ˈworkmanship noun
the skill of a qualified workman; skill in making things.
ˈworkmate noun
one of the people who work in the same place of employment as oneself. Her workmates teased her about being the boss's favourite.
ˈworkout noun
a period of hard physical exercise for the purpose of keeping fit etc.
ˈworkshop noun
1. a room or building, especially in a factory etc where construction and repairs are carried out.
2. a course of experimental work for a group of people on a particular project.
at work
working. He's writing a novel and he likes to be at work (on it) by eight o'clock every morning.
get/set to work
to start work. Could you get to work painting that ceiling?; I'll have to set to work on this mending this evening.
go to work on
to begin work on. We're thinking of going to work on an extension to the house.
have one's work cut out
to be faced with a difficult task. You'll have your work cut out to beat the champion.
in working order
(of a machine etc) operating correctly.
out of work
having no employment. He's been out of work for months.
work of art
a painting, sculpture etc.
work off
to get rid of (something unwanted or unpleasant) by taking physical exercise etc. He worked off his anger by running round the garden six times.
work out
1. to solve or calculate correctly. I can't work out how many should be left.
2. to come to a satisfactory end. Don't worry – it will all work out (in the end).
3. to perform physical exercises.
work up
1. to excite or rouse gradually. She worked herself up into a fury. (adjective ˌworked-ˈup: Don't get so worked-up!).
2. to raise or create. I just can't work up any energy/appetite/enthusiasm today.
work up to
to progress towards and prepare for. Work up to the difficult exercises gradually.
work wonders
to produce marvellous results. These pills have worked wonders on my rheumatism.
References in classic literature ?
When Levin had changed his first hundred-rouble note to pay for liveries for his footmen and hall-porter he could not help reflecting that these liveries were of no use to anyone--but they were indubitably necessary, to judge by the amazement of the princess and Kitty when he suggested that they might do without liveries,--that these liveries would cost the wages of two laborers for the summer, that is, would pay for about three hundred working days from Easter to Ash Wednesday, and each a day of hard work from early morning to late evening--and that hundred-rouble note did stick in his throat.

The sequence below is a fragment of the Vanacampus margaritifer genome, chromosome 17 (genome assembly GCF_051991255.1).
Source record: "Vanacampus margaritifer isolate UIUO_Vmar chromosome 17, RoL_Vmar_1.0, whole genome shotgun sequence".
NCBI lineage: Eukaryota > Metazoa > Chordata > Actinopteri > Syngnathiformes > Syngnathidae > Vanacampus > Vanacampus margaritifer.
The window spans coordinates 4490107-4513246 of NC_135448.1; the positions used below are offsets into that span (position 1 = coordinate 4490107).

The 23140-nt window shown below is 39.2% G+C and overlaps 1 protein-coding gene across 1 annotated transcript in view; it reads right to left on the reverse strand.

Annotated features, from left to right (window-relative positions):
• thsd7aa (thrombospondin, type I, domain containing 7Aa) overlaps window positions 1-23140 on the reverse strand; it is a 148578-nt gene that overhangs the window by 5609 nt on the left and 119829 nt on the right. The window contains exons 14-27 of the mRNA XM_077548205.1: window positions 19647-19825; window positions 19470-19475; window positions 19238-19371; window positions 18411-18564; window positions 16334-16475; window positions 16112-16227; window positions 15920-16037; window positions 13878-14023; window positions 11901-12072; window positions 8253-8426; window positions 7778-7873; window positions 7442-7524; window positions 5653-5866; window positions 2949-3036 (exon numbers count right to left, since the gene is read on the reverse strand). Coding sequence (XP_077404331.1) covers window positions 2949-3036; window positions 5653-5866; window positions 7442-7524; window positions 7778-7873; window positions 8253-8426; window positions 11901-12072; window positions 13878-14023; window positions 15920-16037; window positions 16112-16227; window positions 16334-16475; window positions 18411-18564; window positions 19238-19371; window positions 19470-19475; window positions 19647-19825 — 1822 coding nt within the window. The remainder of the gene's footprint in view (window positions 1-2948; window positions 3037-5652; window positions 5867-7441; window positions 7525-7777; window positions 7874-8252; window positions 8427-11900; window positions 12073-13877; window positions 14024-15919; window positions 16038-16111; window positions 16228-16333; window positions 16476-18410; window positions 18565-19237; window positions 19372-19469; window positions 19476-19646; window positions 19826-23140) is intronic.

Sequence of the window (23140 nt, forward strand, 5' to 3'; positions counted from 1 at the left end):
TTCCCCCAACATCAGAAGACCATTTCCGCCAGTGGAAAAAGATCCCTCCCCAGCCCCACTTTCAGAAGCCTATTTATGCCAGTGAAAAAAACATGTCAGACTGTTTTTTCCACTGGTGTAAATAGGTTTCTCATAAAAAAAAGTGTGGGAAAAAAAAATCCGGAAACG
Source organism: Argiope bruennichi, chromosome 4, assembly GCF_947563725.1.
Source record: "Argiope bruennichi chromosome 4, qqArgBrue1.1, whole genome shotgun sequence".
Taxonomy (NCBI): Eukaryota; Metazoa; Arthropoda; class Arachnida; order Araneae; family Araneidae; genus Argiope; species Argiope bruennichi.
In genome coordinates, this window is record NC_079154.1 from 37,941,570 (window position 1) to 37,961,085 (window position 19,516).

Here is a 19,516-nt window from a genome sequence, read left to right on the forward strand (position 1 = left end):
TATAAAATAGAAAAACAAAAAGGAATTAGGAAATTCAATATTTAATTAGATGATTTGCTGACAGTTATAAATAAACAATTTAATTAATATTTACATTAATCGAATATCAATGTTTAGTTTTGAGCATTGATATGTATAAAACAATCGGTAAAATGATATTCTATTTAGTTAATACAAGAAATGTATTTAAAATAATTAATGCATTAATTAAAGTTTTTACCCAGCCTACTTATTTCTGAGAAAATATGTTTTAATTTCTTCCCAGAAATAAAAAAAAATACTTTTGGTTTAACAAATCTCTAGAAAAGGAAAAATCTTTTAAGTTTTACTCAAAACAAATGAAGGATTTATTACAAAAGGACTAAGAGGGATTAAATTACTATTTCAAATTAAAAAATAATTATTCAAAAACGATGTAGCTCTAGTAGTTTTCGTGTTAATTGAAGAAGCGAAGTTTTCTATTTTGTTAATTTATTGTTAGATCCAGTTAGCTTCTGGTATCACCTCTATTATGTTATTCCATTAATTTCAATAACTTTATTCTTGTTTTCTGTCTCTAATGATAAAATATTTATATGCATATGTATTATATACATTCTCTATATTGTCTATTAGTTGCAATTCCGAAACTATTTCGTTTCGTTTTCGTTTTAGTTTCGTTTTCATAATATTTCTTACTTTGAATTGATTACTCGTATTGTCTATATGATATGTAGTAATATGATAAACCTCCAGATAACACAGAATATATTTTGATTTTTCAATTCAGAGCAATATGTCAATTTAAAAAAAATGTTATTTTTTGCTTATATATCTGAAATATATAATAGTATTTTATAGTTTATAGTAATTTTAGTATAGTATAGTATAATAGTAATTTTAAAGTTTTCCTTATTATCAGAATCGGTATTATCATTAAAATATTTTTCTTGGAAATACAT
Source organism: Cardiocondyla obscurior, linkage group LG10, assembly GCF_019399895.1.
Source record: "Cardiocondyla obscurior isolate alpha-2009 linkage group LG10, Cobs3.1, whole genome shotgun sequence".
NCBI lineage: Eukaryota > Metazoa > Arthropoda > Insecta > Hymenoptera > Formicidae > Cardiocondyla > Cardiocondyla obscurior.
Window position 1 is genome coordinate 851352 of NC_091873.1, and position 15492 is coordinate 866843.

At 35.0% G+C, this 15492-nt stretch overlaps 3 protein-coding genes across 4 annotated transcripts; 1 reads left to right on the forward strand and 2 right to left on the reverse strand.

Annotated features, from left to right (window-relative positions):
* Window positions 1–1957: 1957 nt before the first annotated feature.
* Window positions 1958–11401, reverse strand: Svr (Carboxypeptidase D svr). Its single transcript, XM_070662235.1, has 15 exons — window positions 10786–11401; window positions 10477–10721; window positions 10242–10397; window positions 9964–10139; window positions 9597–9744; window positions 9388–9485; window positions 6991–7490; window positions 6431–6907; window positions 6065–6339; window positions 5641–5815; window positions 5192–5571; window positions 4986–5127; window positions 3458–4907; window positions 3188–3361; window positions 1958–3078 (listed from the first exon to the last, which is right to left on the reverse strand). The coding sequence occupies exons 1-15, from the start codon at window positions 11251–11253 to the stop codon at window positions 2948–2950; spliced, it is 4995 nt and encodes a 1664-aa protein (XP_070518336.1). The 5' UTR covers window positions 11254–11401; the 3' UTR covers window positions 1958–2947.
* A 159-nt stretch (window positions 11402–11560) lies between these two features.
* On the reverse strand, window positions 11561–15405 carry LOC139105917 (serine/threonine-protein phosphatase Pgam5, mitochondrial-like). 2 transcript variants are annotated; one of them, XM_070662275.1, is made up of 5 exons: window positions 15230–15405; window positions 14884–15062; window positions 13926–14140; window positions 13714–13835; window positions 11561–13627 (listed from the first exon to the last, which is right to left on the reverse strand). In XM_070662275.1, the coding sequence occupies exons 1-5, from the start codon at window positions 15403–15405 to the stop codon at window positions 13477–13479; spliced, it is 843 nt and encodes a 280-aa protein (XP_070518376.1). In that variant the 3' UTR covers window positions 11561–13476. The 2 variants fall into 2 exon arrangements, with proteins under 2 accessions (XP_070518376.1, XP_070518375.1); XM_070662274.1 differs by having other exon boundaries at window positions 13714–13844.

Our friend Doctor Allday was right, when he said that my working days were over.
The company doctor bandaged it up, but he got no other thanks from any one, and was laid up for eight working days without any pay.
Partly a disciple of Thackeray, he went beyond Thackeray's example in the refusal to take his art altogether seriously as an art; rather, he treated it as a form of business, sneering at the idea of special inspiration, and holding himself rigidly to a mechanical schedule of composition--a definite and unvarying number of pages in a specified number of hours on each of his working days.
It takes him 32 working days to earn the money -- 5 weeks and 2 days.
The roar of the working day drowns the voices of the elfin sprites that are ever singing their low-toned
In its light our cares of the working day grow small and trivial, and bread and cheese--ay, and even kisses--do not seem the only things worth striving for.
To make matters worse, this dangerous river travel could not be done in the dark, and their working day was reduced to the six hours of twilight.
Young folks may get fond of each other before they know what life is, and they may think it all holiday if they can only get together; but it soon turns into working day, my dear.
At this early hour many sickly girls, whose business, like that of the poor worm, is to produce, with patient toil, the finery that bedecks the thoughtless and luxurious, traverse our streets, making towards the scene of their daily labour, and catching, as if by stealth, in their hurried walk, the only gasp of wholesome air and glimpse of sunlight which cheer their monotonous existence during the long train of hours that make a working day.
The insufferable stench from the pot- houses, which are particularly numerous in that part of the town, and the drunken men whom he met continually, although it was a working day, completed the revolting misery of the picture.
While passports that were originally issued in Dubai required a week of processing time, all other passports issued anywhere else, be it India or any other Indian mission abroad , took a maximum of 60 working days although we always aimed at giving these passports within 45 days.